Visa is accelerating its efforts to dominate the mobile payment space, Reuters reported on Monday. Visa is no stranger to mobile payments. It began trialing an iPhone NFC payment solution in Europe early this year, has plans to work with Samsung on a system for the 2012 Olympics, and recently announced that it has partnered with ISIS for the development of a mobile payment network in the United States. “As mobile payments and other chip-based emerging technologies are poised to take off in the coming years, we are taking steps today to create a commercial framework that will support growth opportunities,” Visa’s global head of product Jim McCarty told Reuters. More →
141.1 million people around the world will make mobile payments this year, a 38.2% increase from last year, Gartner said in a new report issued on Friday. Global mobile payment volume is expected to hit $86.1 billion in 2011, up 75.9% from the $48.9 billion recorded last year. Gartner says mobile payments are not growing as fast as originally projected due to slower than expected uptake in developing countries. In addition, the “complexity of the [NFC]” service model has impeded its ability to takeoff in developed countries. “The biggest hurdle is the need to change user behavior by convincing consumers to pay with mobile phones instead of cash and cards,” Gartner research director Sandy Shen said, noting that mass market adoption of near-field communications (NFC) is at least four years away. Mobile payments will be driven by prepaid top-ups and money transfers, the research firm said. “Thanks to the success of mobile application stores, such as Apple’s App Store, and the efforts in driving mobile sales by major retailers, such as Amazon and eBay, merchandise purchases far outweigh other use cases in developed markets, which include North America and Western Europe,” Shen said. “We predict that in 2011, merchandise purchases will account for 90 percent and 77 percent of all transactions in North America and Western Europe, respectively.” Read on for the full press release. More →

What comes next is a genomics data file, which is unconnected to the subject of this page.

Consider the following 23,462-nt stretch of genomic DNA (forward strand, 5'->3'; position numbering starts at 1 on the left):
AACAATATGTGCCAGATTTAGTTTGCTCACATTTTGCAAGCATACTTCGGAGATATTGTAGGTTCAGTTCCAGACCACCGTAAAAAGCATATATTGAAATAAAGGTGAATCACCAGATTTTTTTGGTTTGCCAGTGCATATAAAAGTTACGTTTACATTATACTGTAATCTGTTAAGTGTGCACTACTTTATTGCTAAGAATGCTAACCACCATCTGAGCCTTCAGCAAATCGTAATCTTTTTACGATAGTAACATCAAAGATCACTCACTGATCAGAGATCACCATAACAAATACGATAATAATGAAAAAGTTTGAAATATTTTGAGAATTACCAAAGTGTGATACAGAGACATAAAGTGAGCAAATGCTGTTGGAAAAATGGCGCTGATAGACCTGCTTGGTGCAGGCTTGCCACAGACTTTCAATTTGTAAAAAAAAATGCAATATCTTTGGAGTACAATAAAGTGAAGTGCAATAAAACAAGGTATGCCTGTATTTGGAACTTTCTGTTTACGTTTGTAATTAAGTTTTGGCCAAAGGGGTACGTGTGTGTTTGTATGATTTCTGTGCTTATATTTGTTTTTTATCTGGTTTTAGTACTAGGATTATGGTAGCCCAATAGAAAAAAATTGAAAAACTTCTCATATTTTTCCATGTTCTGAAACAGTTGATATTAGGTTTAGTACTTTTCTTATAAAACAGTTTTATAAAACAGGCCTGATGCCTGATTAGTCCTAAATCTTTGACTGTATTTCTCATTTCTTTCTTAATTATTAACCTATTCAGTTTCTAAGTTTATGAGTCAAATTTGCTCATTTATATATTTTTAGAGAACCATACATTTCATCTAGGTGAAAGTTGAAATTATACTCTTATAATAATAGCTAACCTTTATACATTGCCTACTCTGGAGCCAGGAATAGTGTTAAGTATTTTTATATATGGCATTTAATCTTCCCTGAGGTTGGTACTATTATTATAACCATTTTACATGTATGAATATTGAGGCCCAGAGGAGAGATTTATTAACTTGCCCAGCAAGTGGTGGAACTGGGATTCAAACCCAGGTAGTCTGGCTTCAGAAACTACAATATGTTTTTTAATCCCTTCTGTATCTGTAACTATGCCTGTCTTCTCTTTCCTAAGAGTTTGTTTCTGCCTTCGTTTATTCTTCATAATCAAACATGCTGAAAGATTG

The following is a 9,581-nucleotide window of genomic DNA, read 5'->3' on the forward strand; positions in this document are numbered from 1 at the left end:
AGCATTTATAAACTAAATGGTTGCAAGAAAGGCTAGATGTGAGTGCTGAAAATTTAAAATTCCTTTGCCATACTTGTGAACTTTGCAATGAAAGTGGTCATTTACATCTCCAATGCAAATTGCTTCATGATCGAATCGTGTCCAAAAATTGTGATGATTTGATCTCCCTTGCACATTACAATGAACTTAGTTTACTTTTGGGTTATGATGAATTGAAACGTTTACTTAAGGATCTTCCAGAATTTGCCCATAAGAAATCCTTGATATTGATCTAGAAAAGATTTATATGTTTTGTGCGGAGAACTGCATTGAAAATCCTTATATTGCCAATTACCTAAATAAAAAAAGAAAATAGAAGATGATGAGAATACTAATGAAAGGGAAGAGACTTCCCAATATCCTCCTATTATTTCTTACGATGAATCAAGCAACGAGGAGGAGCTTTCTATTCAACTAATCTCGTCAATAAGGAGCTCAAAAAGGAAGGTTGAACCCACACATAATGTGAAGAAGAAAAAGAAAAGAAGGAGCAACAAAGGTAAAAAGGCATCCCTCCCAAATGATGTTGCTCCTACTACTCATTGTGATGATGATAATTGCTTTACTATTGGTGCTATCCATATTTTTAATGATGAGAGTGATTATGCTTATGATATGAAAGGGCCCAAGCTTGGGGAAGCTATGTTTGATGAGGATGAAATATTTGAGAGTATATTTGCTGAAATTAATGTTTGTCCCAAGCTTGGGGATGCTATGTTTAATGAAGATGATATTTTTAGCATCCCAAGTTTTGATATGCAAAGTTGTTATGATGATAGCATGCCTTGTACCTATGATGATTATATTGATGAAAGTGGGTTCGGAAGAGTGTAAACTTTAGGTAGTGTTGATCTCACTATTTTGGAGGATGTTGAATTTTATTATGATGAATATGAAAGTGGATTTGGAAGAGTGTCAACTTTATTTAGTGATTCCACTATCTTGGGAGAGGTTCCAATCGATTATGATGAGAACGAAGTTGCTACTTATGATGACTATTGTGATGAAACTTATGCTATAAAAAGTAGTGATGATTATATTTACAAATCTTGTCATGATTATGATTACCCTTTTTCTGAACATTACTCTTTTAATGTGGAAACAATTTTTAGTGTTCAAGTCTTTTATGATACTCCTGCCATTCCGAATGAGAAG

LG has struggled to grab consumer interest the way Samsung has with its Galaxy S and Galaxy S II smartphones, and it doesn’t look like the manufacturer has a worthy competitor in the pipeline just yet. PocketNow purportedly leaked LG’s entire 2011 portfolio and while there are several attractive devices that run Android and Windows Phone, there is nothing that really blows us away. The lineup includes the following devices:
- LG Prada K2 - An Android 2.3 (Gingerbread) smartphone with a 4.3-inch NOVA display, 16GB of storage, and support for 21Mbps+ networks.
- LG Univa – An Android 2.3 device that is equipped with an 800MHz processor and a 3.5-inch HVGA display.
- LG Fantasy - A Windows Phone Mango-powered device that could make its debut in the fourth quarter of this year. Renders of the phone suggest that it will offer a large display, but other hardware specs are currently not available.
- LG Victor – A mid-range Android Gingerbread device with a 3.8-inch OLED WVGA display, a 5-megapixel camera and a 1GHz processor.
- LG Gelato - A device that may land on Sprint with the model number LS685, a version of the Gelato will reportedly offers support for near-field communications (NFC). It’s equipped with a 3.2-inch HVGA display, a 3-megapixel camera and an 800MHz processor.
PocketNow also revealed two more devices, the LG K and the E2, but little is currently known about them. We’re assuming that LG also has some more high-end handsets up its sleeves that it’s currently keeping closer to the vest — after all, the LG Thrill 4G (Optimus 3D), offers a high-end dual-core processor. Why would the manufacturer take a step backwards and just release a half-dozen mid-range handsets?
American Express, Discover, MasterCard, and Visa announced a new partnership with ISIS on Tuesday. ISIS is a mobile initiative that was formed in April of last year by AT&T, T-Mobile, and Verizon Wireless in an effort to help foster the growth of using near-field communications for mobile payments. It’s currently being tested in Salt Lake City and Austin. Tuesday’s announcement means that, as the mobile market moves closer and closer to a time when we can actually use our phones to make tap-and-go payments, consumers will have more payment options. MasterCard also teamed up with Google and Sprint on Google Wallet, which will launch in the future for Android-powered smartphones. We’re not sure why Sprint has held out on joining ISIS, but we hope it jumps on board soon to save consumers from a fragmented mobile payment landscape. Read on for the full press release. More →